Nine Israelis and a Jet Pilot

Last week was the first time, in a very long while, that I’ve been able to remove any distractions, agenda or goals from an exercise-focused trip. Normally, I’m guiding and it was a lot of fun to be back on the athlete side of a camp. I’m going to do more of these trips as I missed the freedom they provide.

Earlier in the week, I gave a talk at a camp hosted by Tri-Dynamic. The talk was focused on Mental Skills for Racing and I shared how I train my mind to create my life situation. Daily, each of us lays down emotional imprints that create the way we perceive the world.

I built my mental skills for athletic performance by getting my head straight in daily living. Consistent performance requires:

  • Conditioning the mind – to the way training and racing feel. As we gain experience with the sensations of preparation and racing, the emotional content of pain and fatigue is removed.
  • Calming the mind – so we are able to see the way things are, maintain our technique and conserve energy for the relaxed concentration required to perform. 
  • Restoring the mind – regardless of our physical fitness, we will struggle to perform when emotionally exhausted. Exercise is a source of emotional energy but only up to a point. Be careful of feeding disfunction (via anger, stimulants or fear) to keep yourself going well past what’s required for emotional wellbeing. Disfunction might get you through a season (or a championship) but it’s effects will linger, and impact, your entire life.

As I wrote last week, exercise tires the mind and it’s interesting to see what comes out when we go beyond ordinary levels of fatigue. Extreme training can lay bare what many years of emotional choices have done to our minds.

When tired, I have little tricks that I use to keep myself in check. One technique is to pretend I have an imaginary friend following me around, watching my every move and analyzing how I’m doing. What would this person say about me?

After riding over 1,000 kms this week and climbing more than 50,000 vertical feet – I’m no closer to what drives me to exercise but I had the opportunity to practice emotional control when physically stretched (always good for a parent).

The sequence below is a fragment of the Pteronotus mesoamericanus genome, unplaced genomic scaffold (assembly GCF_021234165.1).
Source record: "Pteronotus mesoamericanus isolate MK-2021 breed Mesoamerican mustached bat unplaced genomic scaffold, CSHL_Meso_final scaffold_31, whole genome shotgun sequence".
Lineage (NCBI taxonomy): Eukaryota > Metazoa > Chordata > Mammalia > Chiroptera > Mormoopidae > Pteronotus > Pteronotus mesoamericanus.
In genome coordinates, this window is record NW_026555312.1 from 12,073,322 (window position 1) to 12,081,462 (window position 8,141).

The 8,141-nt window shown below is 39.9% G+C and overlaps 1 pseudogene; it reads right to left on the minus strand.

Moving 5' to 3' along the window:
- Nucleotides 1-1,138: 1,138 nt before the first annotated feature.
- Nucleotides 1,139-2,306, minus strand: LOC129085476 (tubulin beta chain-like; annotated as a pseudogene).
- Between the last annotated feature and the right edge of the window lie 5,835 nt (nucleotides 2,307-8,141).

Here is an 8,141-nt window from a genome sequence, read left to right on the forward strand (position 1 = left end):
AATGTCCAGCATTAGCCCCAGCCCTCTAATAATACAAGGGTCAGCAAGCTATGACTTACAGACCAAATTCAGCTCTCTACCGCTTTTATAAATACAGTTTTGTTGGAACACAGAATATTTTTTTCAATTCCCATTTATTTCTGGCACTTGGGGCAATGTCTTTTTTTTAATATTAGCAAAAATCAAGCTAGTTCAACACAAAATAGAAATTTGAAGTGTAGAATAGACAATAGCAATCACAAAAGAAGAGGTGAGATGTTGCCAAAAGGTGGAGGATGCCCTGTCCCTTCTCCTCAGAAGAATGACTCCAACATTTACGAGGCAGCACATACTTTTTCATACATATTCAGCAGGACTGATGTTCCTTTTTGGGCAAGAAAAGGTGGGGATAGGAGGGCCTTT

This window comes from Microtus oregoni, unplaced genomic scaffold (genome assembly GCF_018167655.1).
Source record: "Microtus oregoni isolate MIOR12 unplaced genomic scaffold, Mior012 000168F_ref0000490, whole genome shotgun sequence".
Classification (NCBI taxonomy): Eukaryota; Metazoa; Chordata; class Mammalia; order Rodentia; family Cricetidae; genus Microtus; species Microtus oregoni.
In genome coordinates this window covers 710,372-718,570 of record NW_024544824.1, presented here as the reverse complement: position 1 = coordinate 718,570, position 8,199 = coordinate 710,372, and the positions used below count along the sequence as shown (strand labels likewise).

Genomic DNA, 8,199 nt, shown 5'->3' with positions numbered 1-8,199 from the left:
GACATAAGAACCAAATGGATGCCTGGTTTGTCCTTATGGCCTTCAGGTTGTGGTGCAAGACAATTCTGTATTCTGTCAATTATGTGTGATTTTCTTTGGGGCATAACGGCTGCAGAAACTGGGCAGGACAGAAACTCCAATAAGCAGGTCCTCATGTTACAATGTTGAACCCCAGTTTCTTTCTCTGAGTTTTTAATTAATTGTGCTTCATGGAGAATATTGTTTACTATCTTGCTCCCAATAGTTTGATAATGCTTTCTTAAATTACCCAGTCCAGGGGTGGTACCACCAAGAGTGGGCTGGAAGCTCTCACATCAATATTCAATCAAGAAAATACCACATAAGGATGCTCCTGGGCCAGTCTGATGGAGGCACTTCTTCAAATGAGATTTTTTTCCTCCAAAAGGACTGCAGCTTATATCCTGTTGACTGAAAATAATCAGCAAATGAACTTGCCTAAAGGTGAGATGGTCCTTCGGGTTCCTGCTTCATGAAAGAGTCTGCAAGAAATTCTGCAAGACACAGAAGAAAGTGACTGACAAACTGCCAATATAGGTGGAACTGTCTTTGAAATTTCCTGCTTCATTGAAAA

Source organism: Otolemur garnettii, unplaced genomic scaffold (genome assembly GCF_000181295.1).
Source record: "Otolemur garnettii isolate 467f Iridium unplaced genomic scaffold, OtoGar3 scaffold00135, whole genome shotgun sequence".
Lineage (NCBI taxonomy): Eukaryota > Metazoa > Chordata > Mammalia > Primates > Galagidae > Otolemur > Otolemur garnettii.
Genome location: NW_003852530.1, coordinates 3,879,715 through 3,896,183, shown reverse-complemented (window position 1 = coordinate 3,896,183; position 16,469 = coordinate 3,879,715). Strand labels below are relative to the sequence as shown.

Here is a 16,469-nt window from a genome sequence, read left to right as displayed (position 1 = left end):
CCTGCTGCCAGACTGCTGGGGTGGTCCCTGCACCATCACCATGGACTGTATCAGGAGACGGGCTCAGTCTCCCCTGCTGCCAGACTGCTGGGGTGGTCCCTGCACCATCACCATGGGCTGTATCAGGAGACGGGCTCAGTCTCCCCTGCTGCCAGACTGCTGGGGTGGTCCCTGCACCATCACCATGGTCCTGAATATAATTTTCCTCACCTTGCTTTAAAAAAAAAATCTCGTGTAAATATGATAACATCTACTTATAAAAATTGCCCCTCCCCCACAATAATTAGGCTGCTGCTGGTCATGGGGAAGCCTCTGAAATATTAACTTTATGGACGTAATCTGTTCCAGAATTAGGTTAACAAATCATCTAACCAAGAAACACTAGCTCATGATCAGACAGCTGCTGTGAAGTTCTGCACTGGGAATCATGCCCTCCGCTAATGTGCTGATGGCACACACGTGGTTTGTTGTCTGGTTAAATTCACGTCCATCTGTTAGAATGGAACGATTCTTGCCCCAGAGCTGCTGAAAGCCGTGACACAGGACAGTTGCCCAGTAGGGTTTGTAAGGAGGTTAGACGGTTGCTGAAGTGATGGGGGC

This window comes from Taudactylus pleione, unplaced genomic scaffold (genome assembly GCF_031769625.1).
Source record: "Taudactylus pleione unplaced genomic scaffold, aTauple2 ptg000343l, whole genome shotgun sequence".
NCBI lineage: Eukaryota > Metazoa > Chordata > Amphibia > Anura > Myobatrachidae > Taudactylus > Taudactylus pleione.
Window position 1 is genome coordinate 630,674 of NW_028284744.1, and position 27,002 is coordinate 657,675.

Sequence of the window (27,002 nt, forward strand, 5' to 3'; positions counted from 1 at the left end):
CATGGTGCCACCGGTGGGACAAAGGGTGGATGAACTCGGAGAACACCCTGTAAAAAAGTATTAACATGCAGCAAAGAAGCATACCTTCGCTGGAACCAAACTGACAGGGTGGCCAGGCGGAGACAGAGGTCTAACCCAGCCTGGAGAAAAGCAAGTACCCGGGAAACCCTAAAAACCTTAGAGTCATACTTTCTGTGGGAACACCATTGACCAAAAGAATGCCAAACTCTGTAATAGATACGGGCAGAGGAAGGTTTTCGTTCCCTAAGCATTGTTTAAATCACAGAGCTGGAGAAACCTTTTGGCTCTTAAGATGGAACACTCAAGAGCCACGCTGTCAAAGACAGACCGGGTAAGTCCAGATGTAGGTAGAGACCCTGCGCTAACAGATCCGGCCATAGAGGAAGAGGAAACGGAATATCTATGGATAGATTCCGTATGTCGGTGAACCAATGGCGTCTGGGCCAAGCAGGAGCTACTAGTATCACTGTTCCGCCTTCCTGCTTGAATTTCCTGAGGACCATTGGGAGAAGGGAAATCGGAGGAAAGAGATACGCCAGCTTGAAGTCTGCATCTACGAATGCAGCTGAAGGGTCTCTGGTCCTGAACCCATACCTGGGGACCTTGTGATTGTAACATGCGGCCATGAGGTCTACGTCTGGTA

Fatigue strips away the filters that we use to manage ourselves. I spent a lot of this week riding with a group of Israelis and a fighter-jet pilot. They coped very well with fatigue and I contemplated what was different in their approach.

Acceptance – one of the Israelis confided in me that he didn’t enjoy descending at high speed in the rain. However, he wanted to race well. He acknowledged his fear, let it go and accepted what was required to achieve his goal.

Perspective – if you’re an ER doc, a naval aviator or a combat veteran then the implications of a “bad day” are serious. It’s taken me more than a decade but I’ve been able to greatly reduce my mind’s tendency to manufacture drama out of thin air. I credit my three-year old daughter with turbo charging this aspect of my emotional development!

Reality – I’ve seen emotional meltdowns where athletes are overwhelmed by their fears. These situations are emotionally charged and I feel a powerful desire to flee individuals with chaotic minds.  When there is no escape, remember that tiny gestures of assistance can have a calming effect and help someone re-establish their ability to think clearly. At a minimum, showing compassion will give you peace-of-mind that you’re not part of the problem!

Related to the above, our hotel’s owner made the observation that she liked taking care of athletes because we are about more than overindulging. Inside, I smiled because I’m not so sure.

When the filters come off, what do you see?

Are you sure?


PS – the best part of Italy is the Italians! They have a unique capacity for unreasonable optimism as well as taking joy in being nice to whomever is in front of them. As a guy that tends to detach from people, they are a good influence on me!